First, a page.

what does the private language argument foreclose from the understanding of other species' umwelten? How does our 'signs all the way down' mind apprehend a mind which 'bottoms out quickly in the world'?

    Can see something interesting in this general area, though I have no idea if you and someone else would want to argue about it.
  • creativesoul
    2.9k
    Are we going to accept a model capable of prediction as being 'knowledge', or are we going to go down the rabbit-hole of requiring even more of that model before we accept it under the term?Pseudonym

    I would argue in the negative if the debate question were "Is a model capable of predicting non-linguistic animal behaviour equialent to knowledge of how a non-linguistic mind works".
  • creativesoul
    2.9k
    The how, is even more problematic. Would a causal explanation be an answer to the question 'how'? If we knew that a Lion's mind processed stimuli in a certain way, is that a satisfactory description of how a Lion's mind works?Pseudonym

    The "how" part of the OP was about method. How do, could, or would we acquire such knowledge.
  • creativesoul
    2.9k
    Perhaps you need to set out a positive thesis about how 'linguistic minds' work (what is meant and entailed by the term 'linguistic minds'), then set the debate over whether or not, given that positive thesis, we can know how 'non-lingusitic' minds work. A yes or no question perhaps. I don't know what that positive thesis would be or look like, but maybe something to work with.StreetlightX

    Yes. That's a fine idea. I may just do that.
  • creativesoul
    2.9k
    I second this. First you'd have to define who has a linguistic mind: with the recent developments in primatology, we know that apes are capable of learning hundreds of words in sign language. Dogs can learn dozens. Cats at least a few. Pigs, rats, dolphins, and most other animals as well. Linguists for a while were moving the goal posts of what counts as linguistic ability purposefully to exclude non-human animals. So yes, the question would have to be in multiple parts: what is a linguistic mind? Who has one? And what, if anything, can we know about the minds of those who are non- or pre-lingual (as in the case of human babies or fetuses)?NKBJ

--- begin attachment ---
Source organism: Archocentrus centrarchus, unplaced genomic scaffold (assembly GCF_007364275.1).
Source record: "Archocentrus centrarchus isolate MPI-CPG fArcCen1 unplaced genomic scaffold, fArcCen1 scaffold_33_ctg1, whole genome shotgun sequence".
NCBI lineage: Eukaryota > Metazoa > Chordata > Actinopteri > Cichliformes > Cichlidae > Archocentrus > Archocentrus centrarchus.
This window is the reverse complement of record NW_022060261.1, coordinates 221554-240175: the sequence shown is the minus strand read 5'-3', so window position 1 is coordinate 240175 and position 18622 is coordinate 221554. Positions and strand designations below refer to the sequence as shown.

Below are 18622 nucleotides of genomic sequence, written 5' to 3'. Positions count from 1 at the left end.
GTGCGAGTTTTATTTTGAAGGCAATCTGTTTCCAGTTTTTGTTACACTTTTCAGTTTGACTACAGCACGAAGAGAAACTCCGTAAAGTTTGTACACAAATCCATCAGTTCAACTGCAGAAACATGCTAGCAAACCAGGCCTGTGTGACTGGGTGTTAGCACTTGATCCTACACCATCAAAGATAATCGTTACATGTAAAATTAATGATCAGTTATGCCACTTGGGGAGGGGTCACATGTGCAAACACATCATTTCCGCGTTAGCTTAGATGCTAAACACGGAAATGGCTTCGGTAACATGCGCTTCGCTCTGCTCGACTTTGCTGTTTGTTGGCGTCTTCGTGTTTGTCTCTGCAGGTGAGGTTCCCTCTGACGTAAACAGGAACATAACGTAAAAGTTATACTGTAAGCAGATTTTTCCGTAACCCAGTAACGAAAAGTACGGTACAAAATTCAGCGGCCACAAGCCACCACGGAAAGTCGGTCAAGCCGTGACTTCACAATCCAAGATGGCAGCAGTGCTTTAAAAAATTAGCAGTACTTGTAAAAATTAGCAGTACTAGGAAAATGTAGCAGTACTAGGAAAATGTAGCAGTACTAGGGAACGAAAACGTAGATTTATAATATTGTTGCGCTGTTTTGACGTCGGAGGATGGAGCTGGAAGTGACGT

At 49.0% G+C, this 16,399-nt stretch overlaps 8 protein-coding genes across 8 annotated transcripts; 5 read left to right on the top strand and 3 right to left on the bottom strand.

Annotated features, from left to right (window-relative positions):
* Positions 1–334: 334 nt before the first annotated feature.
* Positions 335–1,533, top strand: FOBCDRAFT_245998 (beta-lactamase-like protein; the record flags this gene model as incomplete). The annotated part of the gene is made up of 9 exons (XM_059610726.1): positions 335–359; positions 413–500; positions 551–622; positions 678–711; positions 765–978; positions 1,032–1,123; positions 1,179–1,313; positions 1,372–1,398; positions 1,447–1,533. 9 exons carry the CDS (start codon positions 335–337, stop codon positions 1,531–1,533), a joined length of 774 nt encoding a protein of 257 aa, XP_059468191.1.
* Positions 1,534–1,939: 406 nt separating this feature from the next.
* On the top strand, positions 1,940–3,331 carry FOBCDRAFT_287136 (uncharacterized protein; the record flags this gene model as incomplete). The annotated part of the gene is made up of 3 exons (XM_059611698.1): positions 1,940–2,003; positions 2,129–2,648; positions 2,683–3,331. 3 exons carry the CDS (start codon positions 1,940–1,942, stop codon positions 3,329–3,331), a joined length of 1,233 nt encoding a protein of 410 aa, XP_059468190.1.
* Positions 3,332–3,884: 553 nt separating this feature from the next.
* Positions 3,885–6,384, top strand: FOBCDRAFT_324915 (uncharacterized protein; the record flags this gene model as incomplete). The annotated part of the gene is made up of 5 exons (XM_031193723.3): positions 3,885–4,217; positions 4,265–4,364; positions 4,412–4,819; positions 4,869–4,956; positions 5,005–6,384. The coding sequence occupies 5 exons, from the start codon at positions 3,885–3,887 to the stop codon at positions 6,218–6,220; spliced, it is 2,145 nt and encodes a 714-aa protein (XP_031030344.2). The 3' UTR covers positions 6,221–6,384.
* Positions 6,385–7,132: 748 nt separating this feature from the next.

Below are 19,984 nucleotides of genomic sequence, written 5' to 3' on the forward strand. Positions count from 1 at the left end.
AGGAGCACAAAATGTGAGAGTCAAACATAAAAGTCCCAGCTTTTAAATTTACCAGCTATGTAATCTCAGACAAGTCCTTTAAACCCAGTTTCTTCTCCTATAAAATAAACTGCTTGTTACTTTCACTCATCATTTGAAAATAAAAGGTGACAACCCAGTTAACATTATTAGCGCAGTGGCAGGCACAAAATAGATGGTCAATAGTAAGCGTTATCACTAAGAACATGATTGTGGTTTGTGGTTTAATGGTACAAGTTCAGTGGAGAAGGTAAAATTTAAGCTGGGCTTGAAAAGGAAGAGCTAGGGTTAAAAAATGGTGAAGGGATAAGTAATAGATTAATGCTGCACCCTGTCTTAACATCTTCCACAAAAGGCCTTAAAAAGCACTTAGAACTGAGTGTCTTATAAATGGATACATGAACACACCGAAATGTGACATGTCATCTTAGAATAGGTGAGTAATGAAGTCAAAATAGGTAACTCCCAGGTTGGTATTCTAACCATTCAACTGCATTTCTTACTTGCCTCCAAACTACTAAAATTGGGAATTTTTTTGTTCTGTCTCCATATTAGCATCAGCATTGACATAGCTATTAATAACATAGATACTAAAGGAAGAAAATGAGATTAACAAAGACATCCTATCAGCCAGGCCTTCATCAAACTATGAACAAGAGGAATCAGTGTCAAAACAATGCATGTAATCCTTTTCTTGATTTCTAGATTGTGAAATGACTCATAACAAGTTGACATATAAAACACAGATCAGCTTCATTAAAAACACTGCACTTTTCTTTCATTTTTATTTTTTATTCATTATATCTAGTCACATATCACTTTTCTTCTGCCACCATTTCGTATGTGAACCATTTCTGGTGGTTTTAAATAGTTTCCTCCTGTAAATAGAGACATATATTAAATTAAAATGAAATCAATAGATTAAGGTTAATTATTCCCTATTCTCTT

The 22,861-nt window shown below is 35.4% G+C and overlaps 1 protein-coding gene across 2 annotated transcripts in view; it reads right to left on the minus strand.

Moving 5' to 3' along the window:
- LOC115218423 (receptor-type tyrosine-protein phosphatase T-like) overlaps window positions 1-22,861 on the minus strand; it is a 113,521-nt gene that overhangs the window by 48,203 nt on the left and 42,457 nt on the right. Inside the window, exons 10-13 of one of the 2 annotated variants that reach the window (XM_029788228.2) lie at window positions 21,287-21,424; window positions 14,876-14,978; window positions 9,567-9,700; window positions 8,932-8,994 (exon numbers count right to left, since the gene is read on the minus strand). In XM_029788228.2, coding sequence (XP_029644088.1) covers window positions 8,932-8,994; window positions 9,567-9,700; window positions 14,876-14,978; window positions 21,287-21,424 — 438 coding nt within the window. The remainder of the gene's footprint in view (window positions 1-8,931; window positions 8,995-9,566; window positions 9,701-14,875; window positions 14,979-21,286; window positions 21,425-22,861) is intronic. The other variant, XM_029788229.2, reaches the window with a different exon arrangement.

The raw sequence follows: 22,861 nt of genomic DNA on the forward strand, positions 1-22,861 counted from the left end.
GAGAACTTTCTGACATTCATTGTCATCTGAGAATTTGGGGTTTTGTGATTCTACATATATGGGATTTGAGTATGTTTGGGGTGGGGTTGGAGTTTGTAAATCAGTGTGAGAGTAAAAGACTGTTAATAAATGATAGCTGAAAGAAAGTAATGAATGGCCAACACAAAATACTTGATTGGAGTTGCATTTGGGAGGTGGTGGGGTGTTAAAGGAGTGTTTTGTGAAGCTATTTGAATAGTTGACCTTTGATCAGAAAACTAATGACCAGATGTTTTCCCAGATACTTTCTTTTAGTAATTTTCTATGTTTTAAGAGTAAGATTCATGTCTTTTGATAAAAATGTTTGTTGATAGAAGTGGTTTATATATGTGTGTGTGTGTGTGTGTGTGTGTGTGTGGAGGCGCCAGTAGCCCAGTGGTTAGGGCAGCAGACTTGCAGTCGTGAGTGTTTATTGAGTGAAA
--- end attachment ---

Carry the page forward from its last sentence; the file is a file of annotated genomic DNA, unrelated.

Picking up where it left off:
Again. Yes. Well put.
  • creativesoul
    2.9k


    As always... good stuff drake. Much to consider...
  • Pseudonym
    1k


    Then I think more work needs first to be done on what would constitute 'knowledge' in this respect, otherwise I think the debate will simply dissolve into one about knowledge. Both sides will bring exactly the same arguments only one side will claim this constitutes knowledge and the other that it doesn't.
  • Pseudonym
    1k
    The "how" part of the OP was about method. How do, could, or would we acquire such knowledge.creativesoul

    Sorry, I should have been clearer, the 'how' I was referring to was the one in the question title... how non-linguistic creature's minds work. What would be a satisfactory answer to the question 'how?' here. I could, for example say "by storing and exchanging neural states". Does that answer the question how they work?
  • creativesoul
    2.9k


    No worries. I didn't realize that, or think about it like that, but certainly could have... perhaps should have. It is these types of situations that turn me off to philosophy though, to be frank...

    What do non-linguistic creatures mental content consist of?

    That is, I suppose, what I'm aiming at.
  • creativesoul
    2.9k
    Then I think more work needs first to be done on what would constitute 'knowledge' in this respect, otherwise I think the debate will simply dissolve into one about knowledge. Both sides will bring exactly the same arguments only one side will claim this constitutes knowledge and the other that it doesn't.Pseudonym

    That sounds like a debate, but it's not about the target, it's about us. I can envision a healthy debate regarding whether or not what we claim to know about non-linguistic creatures' thoughts, and/or belief counts as knowledge. It would involve focusing upon the justification for our claims.

    I could envision one side arguing for what they claim is knowledge, and the other arguing against it, rather than two sides arguing for their own notion while denying the others'
  • creativesoul
    2.9k
    So, given all the superb suggestions, perhaps it's best to focus upon what our thought and belief consists of. That needs to be established prior to expanding the notion to see if it is rightfully applicable to claim that non-linguistic creatures' thought and belief consists of the same. A taxonomy of our thought and belief that is established in terms of complexity seems the first step. That would allow us to then be able to consider if and/or which types would even be possible for a non-linguistic creature to form, have, and/or hold...
  • creativesoul
    2.9k
    I could actually envision a fantastic debate where the participants debate over the method itself. What is the 'best' method for endeavoring to seek knowledge of non-linguistic creatures' mental ongoings(thought and belief)?
  • Sapientia
    5.8k
    You'll need to define 'know'...Pseudonym

    Yeah, that was pretty much my reaction, too.

    ...and 'how'...Pseudonym

    Yeah, 'how a mind works' could be answered in a very large number of different ways.

    Then I think more work needs first to be done on what would constitute 'knowledge' in this respect, otherwise I think the debate will simply dissolve into one about knowledge. Both sides will bring exactly the same arguments, only one side will claim this constitutes knowledge and the other that it doesn't.Pseudonym

    Yeah, I can see that happening.

    The question, as worded in the title, is ambiguous. I reckon I could argue either way based on different interpretations.
  • Pseudonym
    1k
    I could actually envision a fantastic debate where the participants debate over the method itself. What is the 'best' method for endeavoring to seek knowledge of non-linguistic creatures' mental ongoings(thought and belief)?creativesoul